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Why F1 turned upside down

Kimi Raikkonen and Giancarlo Fisichella

Belgian Grand Prix in 90 seconds

By Mark Hughes
BBC F1 commentary box producer

So Formula 1 pitches up at Spa for the Belgian Grand Prix and suddenly the competitive order is radically different.

A Force India starts from pole ahead of a Toyota and a BMW, the Red Bulls are eighth and ninth on a track on which they were expected to dominate and neither championship leader Jenson Button nor Lewis Hamilton even graduate into the top-10 run-off.

Whatever was that all about?

Before looking at the possible explanations we need first to recognise that, actually, the Red Bull probably was the fastest car of the weekend but its potential wasn't seen in qualifying thanks to lack of practice running time for Mark Webber and an error on Sebastian Vettel's best lap.

In the race, Vettel was able to lap a full 0.4 seconds faster than either Giancarlo Fisichella's Force India or the winning Ferrari of Kimi Raikkonen.

The Toyota, too, was probably marginally faster than the Force India or Ferrari, with Jarno Trulli on a fuel weight-corrected pole position by a couple of tenths.

Having a fast Toyota is nothing new - they monopolised the front row in Bahrain earlier this year - it's simply against the car's recent run of form.

Had Trulli been able to make a clean start at Spa there's every indication that he could have won from the front.

Similarly, the Brawn was competitive, as shown by Rubens Barrichello's second-row starting slot, and it was only Button's struggle with generating the necessary tyre temperatures that left him out of the top-10 shoot-out in qualifying.

Ferrari team boss Stefano Domenicali

Domenicali pleased to get first win

What we are left with then is a Force India and a BMW that have jumped from knocking on the door of final qualifying to artificially topping it and a McLaren that went in the opposite direction.

Both the Force India and BMW had shown very real improvements prior to Spa.

At Valencia the previous week, BMW's Robert Kubica graduated to the shoot-out and beat Webber's Red Bull to eighth in the race and Adrian Sutil qualified the Force India a solid 12th.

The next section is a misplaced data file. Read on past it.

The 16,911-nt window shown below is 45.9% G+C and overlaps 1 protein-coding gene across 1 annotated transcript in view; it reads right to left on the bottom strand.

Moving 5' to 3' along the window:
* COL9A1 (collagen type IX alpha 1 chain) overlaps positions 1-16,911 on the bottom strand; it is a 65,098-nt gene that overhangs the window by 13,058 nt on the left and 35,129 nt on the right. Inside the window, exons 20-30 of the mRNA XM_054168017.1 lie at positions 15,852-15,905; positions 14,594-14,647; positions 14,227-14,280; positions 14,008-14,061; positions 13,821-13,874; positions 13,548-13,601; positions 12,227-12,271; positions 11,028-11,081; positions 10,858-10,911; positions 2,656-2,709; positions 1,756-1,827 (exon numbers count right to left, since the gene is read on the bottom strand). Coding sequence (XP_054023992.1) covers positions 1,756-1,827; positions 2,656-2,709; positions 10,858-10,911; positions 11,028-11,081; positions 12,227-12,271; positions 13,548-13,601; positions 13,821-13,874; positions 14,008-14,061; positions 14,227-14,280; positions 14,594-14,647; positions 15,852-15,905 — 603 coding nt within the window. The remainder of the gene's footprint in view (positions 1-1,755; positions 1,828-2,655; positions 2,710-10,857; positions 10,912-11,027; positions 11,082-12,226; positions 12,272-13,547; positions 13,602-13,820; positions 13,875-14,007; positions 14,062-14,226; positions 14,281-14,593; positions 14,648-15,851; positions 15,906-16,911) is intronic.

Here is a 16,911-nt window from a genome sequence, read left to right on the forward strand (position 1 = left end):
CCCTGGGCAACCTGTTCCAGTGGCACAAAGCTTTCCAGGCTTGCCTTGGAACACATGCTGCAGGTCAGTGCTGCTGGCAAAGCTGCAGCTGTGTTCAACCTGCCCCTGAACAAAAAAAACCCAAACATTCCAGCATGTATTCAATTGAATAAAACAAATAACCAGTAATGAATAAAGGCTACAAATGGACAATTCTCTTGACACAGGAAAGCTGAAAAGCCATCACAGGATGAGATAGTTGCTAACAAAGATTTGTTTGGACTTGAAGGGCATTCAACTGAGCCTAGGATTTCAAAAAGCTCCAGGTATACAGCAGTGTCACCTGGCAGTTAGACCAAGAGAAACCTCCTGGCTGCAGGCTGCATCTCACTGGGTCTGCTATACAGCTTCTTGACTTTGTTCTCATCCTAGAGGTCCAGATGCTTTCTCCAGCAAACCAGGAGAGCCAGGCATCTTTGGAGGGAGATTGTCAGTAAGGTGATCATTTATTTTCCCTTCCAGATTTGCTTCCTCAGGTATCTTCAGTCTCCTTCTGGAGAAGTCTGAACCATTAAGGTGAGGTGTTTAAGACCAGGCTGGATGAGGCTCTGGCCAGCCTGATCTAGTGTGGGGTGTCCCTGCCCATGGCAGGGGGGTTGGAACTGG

The difference between the fastest car in second qualifying and 12th these days is typically around 0.5 seconds or less. So we are not talking about a night and day difference.

McLaren came to Spa absolutely not expecting to figure strongly, knowing that their continuing lack of fast-corner performance was not going to allow them to take up where they left off around the slow- and medium-speed twists of Hungary and Valencia.

Nonetheless, while accepting all these provisos, the Force India and BMW were suddenly a lot more competitive at Spa, at least as fast as a Ferrari, despite no major developments since a week earlier.

This is largely to do with the very different aerodynamic demands of Spa to any track F1 has visited this year so far and how that suits some cars better than others.

Spa is the first truly low-downforce track of the season, one of only two (Monza, where the Italian Grand Prix will be held on 13 September, being the other).

The long straights of sectors one and three demand that a car has good straight-line speed, so the necessary wing level for the optimum lap time is much lower than anywhere else so far this season.

However, different cars will hang on to different proportions of their downforce when wing levels are lowered. Downforce is not only derived from the wings but also from the bodies and underbodies of the cars themselves.

Each design will have its own unique point of trade-off between straight-line speed and lap time at each track, and the competitive order between the cars will vary along with the demands of a given track.

The demands of Spa being so different to the other tracks to date simply revealed that the cars have a different order of performance relative to each other when wing levels are lowered so far.

Giancarlo Fisichella

It's an amazing result - Fisichella

The change of order is not so surprising when the lap time margins between that order are so small anyway. It will not take much of a net change in competitiveness to radically change the order.

The Force India and BMW clearly hang on to a bigger proportion of their downforce than some of their rivals when wing levels are lowered, enabling them to be reasonably quick through the twists of sector two while still retaining good straightline speed in sectors one and three.

What is clear is that the season's fastest cars - the Red Bull and Brawn - have not developed much recently. The teams have been adding new aerodynamic components that the wind tunnels are telling them will add performance, but they are not translating at the track.

Meanwhile, the teams that began the season well behind, such as BMW and Force India, have been steadily adding performance of late.

That process has brought the whole field closer, close enough that just a small change in requirements - visiting a low downforce track, for example - can have an eye-opening effect on the competitive order.

As to why the Brawn and Red Bull developments have not been effective of late, that's a whole different question for some other time.

Mark Hughes has been an F1 journalist for 10 years. He is the award-winning author of several books



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see also
Martin Brundle column
31 Aug 09 |  Formula 1
Fisichella closes on Ferrari move
31 Aug 09 |  Formula 1
Button shrugs off Spa title blow
31 Aug 09 |  Formula 1
Raikkonen wins exciting Spa duel
30 Aug 09 |  Formula 1


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